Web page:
One manager even noted that if they see a single grammar or spelling error on a resume, they’ll archive the candidate entirely. “If they can’t be bothered to double-check their resume, why would they ever read over their emails to a customer?” They’ve got a good point. Be careful and make sure you triple check anything you send along to your potential future employer.
Nail things down
When you go into an interview, you want to feel as confident as possible. Some people do that by wearing their favorite socks, others make sure to get enough sleep the night before, but the best thing you can do is make sure you think of a few talking points before going into the conversation with your interviewer.
According to Carter Gibson, the Program Lead for Internal Community Management at Google, “I do a lot of prep. Specifically, I write down examples of what I’ve done well, why it was hard, and why it was valuable. Having a backlog of stories to draw on is always a huge help.”
Preparing this list ahead of time saves you the awkward scramble when an interviewer asks you a question. Quick transitions to responses also make you seem more prepared to the interviewer, and just generally make the process go more smoothly.
Tell your story
When you answer questions, recognize that the interviewer cares more about how and why you did something over what you did. Lance Conzett, a BizOps Manager at Postmates, says, “interviews are an exercise in storytelling.” The better you tell your story, the more compelling the interview is going to be. If you share generalities and anecdotes that aren’t personal, it doesn’t tell the interviewer anything.
Craig Stoss, Support Lead at Shopify, explains how this looks from the other side: “I can’t tell you the number of times I interview someone who knows all the theories of coaching, leadership, performance management, morale-boosting, etc. but can’t (or doesn’t) tell me how they use those theories in practice, even after I ask more probing questions.”
Interviewing is not the time to downplay your own experience. Use this opportunity as an excuse to talk about yourself and your stories, not just the information that you’ve read in blog posts or on Twitter.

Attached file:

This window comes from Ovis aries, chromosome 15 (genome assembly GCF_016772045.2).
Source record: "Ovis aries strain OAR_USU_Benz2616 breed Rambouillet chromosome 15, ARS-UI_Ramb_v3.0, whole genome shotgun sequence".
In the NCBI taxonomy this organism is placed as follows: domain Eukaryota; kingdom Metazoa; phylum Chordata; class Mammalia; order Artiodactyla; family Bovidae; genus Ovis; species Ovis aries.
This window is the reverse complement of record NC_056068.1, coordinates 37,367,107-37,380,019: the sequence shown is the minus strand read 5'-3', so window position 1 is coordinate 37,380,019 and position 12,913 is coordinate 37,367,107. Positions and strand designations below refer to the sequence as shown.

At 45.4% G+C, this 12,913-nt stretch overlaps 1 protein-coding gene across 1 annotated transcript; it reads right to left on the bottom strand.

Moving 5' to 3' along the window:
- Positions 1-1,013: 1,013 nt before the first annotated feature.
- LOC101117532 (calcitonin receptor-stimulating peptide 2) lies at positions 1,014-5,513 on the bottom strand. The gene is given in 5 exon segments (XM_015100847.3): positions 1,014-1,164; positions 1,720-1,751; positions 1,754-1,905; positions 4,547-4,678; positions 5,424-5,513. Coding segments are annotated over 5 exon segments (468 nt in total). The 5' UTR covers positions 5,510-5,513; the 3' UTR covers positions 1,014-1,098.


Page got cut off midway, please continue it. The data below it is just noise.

Talk about what you have taught yourself and why
When I was interviewing for my first-ever support role, I worked as a barista at a local coffee shop. They asked me what the last thing I had taught myself was and why. Instead of relating it to the role, my response was that I had taught myself to make a grumpy cat out of cappuccino foam. I did this because I thought it would make my customers laugh.
In general, I would recommend that you focus on something more technical or directly related to a support role, but this worked to charm my interviewer, and I got the job. Customer support representatives need to be curious and continuously learning. Answering this question is an excellent opportunity to showcase your natural curiosity and a bit of your personality.
Personality rules all when it comes to interviewing. As much preparation as you can do prior to the meeting will never make up for showing your personality to its fullest. Educate your interviewers about your passions, and go above and beyond to help them understand what a fit you are for the role. Bringing your A-game and wowing them with extra effort is an excellent way to ensure movement farther along the interview path.
Never be afraid to be yourself. Get ready to share great anecdotes and stories about your performance. Don’t shy away from telling stories about specific instances in your career that highlight your performance. Show your curiosity, personality, and the things you care about—they’re going to love you!
For more help on acing that interview, check out these 11 questions you might be asked in a customer service job interview.